Japanese Economic Update – 24 November 2014

Shinzo Abe defers sales tax increase, dissolves parliament and calls for snap elections

Just days after the Japanese economy was revealed to have slipped back into recession during the previous quarter, Japanese Prime Minister Shinzo Abe announced that the second sales tax hike scheduled for October 2015 would be deferred until 2017, before sparking another round of elections with an order that parliament be dissolved.

It is believed that the Prime Minister has deferred the increase in sales taxes from 8% to 10% until 2107 in order to bolster support for the current cabinet as he intends to use another round of elections to seek public approval for his “three arrows” program of stimulus and structural reforms.

In addition to the economic agenda behind the elections, the Prime Minister is also believed to be seeking a public consensus on several controversial policies that have been tabled by his government. The first of these being the reinterpretation of the Japanese pacifist constitution, which will allow the nation to take part in future overseas military campaigns.

The second is the domestic decision to restart the nation’s nuclear reactors following the Fukushima disaster in 2011. This is a particularly sensitive subject in Japan given the damage caused by the Tsunami and the consequent impact upon the Fukushima plant’s nuclear reactors.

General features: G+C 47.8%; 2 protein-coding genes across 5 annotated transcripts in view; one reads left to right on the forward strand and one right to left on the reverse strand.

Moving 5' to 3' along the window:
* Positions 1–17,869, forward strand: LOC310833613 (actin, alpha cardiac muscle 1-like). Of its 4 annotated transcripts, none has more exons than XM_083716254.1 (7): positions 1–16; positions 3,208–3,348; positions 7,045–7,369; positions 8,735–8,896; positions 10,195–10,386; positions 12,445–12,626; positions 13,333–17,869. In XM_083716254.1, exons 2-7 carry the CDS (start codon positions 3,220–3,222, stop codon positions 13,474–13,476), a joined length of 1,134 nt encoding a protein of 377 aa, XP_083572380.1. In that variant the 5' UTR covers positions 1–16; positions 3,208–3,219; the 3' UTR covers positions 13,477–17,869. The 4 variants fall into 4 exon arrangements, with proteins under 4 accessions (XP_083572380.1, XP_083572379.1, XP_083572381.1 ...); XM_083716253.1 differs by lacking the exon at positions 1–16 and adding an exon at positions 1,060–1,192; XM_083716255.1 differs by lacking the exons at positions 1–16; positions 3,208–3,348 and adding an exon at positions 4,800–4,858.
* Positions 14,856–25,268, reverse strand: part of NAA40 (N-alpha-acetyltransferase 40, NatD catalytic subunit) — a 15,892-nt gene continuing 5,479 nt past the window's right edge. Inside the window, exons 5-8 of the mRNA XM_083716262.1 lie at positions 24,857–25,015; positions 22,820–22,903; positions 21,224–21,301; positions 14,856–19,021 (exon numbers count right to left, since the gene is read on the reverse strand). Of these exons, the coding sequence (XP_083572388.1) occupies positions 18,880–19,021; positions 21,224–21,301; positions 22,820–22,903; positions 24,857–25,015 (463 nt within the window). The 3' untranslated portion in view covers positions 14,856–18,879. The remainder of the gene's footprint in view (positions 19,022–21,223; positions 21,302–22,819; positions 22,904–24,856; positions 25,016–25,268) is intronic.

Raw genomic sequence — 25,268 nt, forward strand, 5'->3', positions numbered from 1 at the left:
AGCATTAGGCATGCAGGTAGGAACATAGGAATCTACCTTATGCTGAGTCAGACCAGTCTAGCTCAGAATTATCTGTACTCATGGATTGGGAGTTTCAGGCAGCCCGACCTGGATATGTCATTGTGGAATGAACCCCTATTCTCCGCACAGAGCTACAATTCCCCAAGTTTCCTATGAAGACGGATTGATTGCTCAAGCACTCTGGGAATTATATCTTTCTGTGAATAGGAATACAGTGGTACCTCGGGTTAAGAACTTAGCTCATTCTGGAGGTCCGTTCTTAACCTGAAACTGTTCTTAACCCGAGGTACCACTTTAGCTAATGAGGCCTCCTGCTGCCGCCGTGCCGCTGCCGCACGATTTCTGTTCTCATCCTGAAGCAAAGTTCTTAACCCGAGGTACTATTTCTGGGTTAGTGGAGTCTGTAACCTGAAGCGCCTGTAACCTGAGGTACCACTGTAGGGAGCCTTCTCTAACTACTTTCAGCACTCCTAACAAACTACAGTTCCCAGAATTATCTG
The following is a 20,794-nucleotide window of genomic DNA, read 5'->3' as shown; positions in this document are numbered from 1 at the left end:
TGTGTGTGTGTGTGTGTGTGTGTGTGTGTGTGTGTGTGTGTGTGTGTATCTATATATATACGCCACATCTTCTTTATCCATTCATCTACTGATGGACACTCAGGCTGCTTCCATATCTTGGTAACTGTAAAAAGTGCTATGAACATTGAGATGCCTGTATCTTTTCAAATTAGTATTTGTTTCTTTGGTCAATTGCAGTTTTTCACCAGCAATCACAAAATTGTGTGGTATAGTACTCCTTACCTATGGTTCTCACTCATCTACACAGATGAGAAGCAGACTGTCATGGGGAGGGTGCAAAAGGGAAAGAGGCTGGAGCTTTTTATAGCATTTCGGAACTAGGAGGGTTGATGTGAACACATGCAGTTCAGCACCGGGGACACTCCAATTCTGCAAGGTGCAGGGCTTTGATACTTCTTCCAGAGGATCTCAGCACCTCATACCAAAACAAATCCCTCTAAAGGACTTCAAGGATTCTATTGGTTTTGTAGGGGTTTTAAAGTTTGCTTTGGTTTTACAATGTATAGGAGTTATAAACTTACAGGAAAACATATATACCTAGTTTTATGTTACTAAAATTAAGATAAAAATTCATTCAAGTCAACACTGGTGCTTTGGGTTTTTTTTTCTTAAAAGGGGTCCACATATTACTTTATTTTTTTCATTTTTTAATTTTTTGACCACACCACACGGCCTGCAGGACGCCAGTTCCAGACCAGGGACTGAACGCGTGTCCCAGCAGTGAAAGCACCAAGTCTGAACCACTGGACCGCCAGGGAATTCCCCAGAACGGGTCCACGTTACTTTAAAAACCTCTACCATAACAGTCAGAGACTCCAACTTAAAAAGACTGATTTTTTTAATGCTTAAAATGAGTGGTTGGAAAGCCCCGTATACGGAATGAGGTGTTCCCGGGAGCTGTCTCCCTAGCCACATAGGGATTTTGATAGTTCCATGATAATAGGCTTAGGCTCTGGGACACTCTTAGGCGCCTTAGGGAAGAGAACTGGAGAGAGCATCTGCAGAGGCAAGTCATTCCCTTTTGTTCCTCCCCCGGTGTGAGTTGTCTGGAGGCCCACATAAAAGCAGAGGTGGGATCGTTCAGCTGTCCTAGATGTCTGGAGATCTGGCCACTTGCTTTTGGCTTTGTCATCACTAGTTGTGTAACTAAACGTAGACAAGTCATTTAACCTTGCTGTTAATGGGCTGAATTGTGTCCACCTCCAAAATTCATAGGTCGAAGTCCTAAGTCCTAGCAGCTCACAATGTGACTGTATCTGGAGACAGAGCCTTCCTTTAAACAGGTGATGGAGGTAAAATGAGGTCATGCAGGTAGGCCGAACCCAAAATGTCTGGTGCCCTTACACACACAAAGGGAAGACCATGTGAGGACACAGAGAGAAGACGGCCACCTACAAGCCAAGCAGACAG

While many people died as a result of the tragedy, energy costs have soared in Japan since 2011 as the nation has been almost entirely dependent upon electricity imports which have been made more expensive by the stimulus driven depreciation of the yen.

The two policies are believed to be the main factors behind a slide in public approval ratings for Shinzo Abe, although the Prime Minister and his party still remain the most popular by a comfortable distance.

The NIKKEI went largely undeterred by the announcement as the elections are thought to pose little threat to Abe’s premiership. While this may be the case, it is possible that if a sufficient number of voters prove to be disenchanted with the incumbent leadership, the coalition government could lose its parliamentary majority; therefore hampering progress by making further reforms more difficult to pass.

The elections are due to be held on 14 December 2014.





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